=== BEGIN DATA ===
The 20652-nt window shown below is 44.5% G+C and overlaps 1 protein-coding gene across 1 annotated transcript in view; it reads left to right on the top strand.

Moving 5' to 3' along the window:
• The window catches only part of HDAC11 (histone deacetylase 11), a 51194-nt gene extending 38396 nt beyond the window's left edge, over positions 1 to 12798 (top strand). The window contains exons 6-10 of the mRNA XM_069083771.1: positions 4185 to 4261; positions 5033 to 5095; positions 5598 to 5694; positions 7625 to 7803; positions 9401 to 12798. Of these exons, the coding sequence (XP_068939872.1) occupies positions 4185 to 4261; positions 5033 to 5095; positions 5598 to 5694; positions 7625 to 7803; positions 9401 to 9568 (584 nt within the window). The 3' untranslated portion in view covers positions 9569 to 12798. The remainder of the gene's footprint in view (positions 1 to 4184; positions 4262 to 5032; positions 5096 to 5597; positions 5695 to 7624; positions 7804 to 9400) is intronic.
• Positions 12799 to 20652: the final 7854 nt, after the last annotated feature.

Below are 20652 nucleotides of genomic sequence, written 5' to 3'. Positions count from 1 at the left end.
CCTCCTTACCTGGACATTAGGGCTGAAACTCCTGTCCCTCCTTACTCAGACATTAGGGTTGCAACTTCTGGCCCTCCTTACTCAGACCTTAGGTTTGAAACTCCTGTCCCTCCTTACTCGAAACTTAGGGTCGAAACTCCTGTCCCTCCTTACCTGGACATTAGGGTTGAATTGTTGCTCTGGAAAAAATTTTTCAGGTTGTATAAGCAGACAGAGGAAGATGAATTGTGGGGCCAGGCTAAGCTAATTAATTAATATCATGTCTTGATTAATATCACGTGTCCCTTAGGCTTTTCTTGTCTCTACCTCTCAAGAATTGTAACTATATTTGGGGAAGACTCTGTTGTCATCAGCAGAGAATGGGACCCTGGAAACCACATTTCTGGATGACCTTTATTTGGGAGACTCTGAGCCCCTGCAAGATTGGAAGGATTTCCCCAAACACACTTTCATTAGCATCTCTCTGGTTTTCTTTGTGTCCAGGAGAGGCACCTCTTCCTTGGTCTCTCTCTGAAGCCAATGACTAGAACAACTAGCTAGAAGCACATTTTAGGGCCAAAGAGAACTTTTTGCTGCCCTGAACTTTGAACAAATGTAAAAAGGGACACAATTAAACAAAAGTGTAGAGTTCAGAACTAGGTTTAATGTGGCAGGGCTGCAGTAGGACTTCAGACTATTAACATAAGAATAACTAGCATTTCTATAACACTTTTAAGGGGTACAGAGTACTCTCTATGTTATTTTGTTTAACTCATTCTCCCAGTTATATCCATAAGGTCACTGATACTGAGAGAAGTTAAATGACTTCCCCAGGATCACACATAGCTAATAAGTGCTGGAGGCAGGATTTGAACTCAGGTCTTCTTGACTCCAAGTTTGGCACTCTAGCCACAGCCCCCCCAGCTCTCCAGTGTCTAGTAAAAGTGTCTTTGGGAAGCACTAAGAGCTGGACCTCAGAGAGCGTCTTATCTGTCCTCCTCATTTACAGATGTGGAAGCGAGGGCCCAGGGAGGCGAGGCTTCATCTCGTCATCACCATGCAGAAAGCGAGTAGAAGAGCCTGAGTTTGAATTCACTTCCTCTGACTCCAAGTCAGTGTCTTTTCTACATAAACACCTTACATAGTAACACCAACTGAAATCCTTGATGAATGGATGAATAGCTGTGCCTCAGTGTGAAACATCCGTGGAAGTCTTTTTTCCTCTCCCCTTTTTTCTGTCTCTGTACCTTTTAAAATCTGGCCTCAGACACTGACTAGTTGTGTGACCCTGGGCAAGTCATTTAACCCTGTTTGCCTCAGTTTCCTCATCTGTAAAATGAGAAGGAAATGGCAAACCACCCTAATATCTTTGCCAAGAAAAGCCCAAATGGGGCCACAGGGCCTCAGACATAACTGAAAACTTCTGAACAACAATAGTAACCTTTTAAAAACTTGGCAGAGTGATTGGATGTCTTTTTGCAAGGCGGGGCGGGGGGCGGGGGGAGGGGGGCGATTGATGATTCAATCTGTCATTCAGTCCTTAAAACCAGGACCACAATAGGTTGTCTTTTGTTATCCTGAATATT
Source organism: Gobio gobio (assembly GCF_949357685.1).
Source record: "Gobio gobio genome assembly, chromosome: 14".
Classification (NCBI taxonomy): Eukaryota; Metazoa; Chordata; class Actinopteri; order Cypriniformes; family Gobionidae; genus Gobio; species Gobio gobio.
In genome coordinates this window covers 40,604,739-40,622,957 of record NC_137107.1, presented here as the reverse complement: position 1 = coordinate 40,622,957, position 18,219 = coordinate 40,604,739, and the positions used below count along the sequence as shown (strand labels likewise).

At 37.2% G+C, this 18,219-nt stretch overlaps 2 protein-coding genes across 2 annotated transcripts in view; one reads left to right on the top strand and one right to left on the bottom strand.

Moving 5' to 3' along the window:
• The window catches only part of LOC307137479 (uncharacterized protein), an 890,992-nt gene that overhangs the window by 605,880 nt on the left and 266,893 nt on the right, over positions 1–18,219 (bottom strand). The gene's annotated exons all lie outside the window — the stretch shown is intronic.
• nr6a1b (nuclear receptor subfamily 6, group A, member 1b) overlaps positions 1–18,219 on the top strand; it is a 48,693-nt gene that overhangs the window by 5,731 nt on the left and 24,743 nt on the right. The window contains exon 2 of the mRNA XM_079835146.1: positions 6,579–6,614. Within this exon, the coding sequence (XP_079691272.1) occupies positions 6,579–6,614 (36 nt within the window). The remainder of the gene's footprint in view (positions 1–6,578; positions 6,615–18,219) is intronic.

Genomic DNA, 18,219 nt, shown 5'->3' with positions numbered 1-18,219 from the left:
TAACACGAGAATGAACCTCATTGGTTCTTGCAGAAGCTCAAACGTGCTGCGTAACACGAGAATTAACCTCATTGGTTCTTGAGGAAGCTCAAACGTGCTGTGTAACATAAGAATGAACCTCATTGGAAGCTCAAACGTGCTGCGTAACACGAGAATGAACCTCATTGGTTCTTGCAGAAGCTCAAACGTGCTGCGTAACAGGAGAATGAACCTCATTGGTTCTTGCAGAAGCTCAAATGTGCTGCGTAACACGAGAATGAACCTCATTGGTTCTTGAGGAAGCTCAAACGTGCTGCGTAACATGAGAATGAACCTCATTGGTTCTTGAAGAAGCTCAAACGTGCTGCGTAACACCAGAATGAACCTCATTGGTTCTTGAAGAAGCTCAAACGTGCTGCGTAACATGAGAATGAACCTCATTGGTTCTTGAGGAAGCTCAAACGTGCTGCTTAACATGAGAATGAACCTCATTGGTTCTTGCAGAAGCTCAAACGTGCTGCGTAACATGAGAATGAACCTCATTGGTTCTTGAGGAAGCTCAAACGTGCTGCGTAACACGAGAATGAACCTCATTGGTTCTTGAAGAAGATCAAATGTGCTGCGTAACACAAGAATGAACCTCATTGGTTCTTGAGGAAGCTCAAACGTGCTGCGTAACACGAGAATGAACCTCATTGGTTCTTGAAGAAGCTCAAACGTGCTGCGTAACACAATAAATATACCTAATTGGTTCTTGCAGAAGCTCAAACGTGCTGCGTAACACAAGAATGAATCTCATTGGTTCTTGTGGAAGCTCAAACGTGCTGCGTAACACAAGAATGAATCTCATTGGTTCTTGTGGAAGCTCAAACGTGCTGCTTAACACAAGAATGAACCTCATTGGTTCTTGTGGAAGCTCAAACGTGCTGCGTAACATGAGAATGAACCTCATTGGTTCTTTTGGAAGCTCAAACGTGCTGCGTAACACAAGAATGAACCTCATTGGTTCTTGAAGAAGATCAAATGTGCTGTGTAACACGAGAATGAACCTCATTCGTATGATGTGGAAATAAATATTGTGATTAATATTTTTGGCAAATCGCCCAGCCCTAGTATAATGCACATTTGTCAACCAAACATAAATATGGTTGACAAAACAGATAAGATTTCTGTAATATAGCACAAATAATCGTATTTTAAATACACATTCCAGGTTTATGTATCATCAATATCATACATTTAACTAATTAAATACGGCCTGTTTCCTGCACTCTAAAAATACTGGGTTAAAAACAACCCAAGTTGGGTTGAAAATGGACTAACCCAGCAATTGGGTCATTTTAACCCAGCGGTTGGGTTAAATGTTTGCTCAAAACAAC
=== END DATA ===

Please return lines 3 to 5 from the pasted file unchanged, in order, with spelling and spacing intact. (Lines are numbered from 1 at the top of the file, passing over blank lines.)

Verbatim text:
• The window catches only part of HDAC11 (histone deacetylase 11), a 51194-nt gene extending 38396 nt beyond the window's left edge, over positions 1 to 12798 (top strand). The window contains exons 6-10 of the mRNA XM_069083771.1: positions 4185 to 4261; positions 5033 to 5095; positions 5598 to 5694; positions 7625 to 7803; positions 9401 to 12798. Of these exons, the coding sequence (XP_068939872.1) occupies positions 4185 to 4261; positions 5033 to 5095; positions 5598 to 5694; positions 7625 to 7803; positions 9401 to 9568 (584 nt within the window). The 3' untranslated portion in view covers positions 9569 to 12798. The remainder of the gene's footprint in view (positions 1 to 4184; positions 4262 to 5032; positions 5096 to 5597; positions 5695 to 7624; positions 7804 to 9400) is intronic.
• Positions 12799 to 20652: the final 7854 nt, after the last annotated feature.

Below are 20652 nucleotides of genomic sequence, written 5' to 3'. Positions count from 1 at the left end.